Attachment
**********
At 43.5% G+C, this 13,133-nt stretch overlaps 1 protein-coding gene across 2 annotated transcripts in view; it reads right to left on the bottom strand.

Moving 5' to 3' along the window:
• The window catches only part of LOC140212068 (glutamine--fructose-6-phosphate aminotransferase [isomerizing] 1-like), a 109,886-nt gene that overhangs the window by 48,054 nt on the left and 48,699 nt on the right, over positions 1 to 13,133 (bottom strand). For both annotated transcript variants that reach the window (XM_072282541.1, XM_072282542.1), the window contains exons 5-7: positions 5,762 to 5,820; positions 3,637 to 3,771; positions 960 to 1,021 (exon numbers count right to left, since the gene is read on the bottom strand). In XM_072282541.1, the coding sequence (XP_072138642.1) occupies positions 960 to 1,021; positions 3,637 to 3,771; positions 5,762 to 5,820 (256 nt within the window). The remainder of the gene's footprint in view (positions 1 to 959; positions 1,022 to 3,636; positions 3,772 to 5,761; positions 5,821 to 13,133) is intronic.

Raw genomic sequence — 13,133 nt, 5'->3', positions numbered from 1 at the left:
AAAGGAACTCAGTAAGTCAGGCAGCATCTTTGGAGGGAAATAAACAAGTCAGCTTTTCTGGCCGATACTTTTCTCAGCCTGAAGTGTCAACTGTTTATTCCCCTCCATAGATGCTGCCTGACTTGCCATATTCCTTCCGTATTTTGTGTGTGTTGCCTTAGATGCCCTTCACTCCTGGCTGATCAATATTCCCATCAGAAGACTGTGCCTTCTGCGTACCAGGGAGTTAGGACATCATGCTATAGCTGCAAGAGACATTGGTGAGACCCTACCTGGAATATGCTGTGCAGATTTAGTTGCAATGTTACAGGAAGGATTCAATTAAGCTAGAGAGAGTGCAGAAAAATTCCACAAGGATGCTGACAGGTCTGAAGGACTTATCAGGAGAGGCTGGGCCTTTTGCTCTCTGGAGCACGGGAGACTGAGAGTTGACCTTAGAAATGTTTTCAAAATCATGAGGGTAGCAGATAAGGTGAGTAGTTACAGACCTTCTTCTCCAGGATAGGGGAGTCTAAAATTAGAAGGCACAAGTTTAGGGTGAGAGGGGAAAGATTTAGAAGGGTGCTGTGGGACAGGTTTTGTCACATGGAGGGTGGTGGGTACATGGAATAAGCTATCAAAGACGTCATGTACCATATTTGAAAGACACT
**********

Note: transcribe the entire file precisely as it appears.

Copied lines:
At 43.5% G+C, this 13,133-nt stretch overlaps 1 protein-coding gene across 2 annotated transcripts in view; it reads right to left on the bottom strand.

Moving 5' to 3' along the window:
• The window catches only part of LOC140212068 (glutamine--fructose-6-phosphate aminotransferase [isomerizing] 1-like), a 109,886-nt gene that overhangs the window by 48,054 nt on the left and 48,699 nt on the right, over positions 1 to 13,133 (bottom strand). For both annotated transcript variants that reach the window (XM_072282541.1, XM_072282542.1), the window contains exons 5-7: positions 5,762 to 5,820; positions 3,637 to 3,771; positions 960 to 1,021 (exon numbers count right to left, since the gene is read on the bottom strand). In XM_072282541.1, the coding sequence (XP_072138642.1) occupies positions 960 to 1,021; positions 3,637 to 3,771; positions 5,762 to 5,820 (256 nt within the window). The remainder of the gene's footprint in view (positions 1 to 959; positions 1,022 to 3,636; positions 3,772 to 5,761; positions 5,821 to 13,133) is intronic.

Raw genomic sequence — 13,133 nt, 5'->3', positions numbered from 1 at the left:
AAAGGAACTCAGTAAGTCAGGCAGCATCTTTGGAGGGAAATAAACAAGTCAGCTTTTCTGGCCGATACTTTTCTCAGCCTGAAGTGTCAACTGTTTATTCCCCTCCATAGATGCTGCCTGACTTGCCATATTCCTTCCGTATTTTGTGTGTGTTGCCTTAGATGCCCTTCACTCCTGGCTGATCAATATTCCCATCAGAAGACTGTGCCTTCTGCGTACCAGGGAGTTAGGACATCATGCTATAGCTGCAAGAGACATTGGTGAGACCCTACCTGGAATATGCTGTGCAGATTTAGTTGCAATGTTACAGGAAGGATTCAATTAAGCTAGAGAGAGTGCAGAAAAATTCCACAAGGATGCTGACAGGTCTGAAGGACTTATCAGGAGAGGCTGGGCCTTTTGCTCTCTGGAGCACGGGAGACTGAGAGTTGACCTTAGAAATGTTTTCAAAATCATGAGGGTAGCAGATAAGGTGAGTAGTTACAGACCTTCTTCTCCAGGATAGGGGAGTCTAAAATTAGAAGGCACAAGTTTAGGGTGAGAGGGGAAAGATTTAGAAGGGTGCTGTGGGACAGGTTTTGTCACATGGAGGGTGGTGGGTACATGGAATAAGCTATCAAAGACGTCATGTACCATATTTGAAAGACACT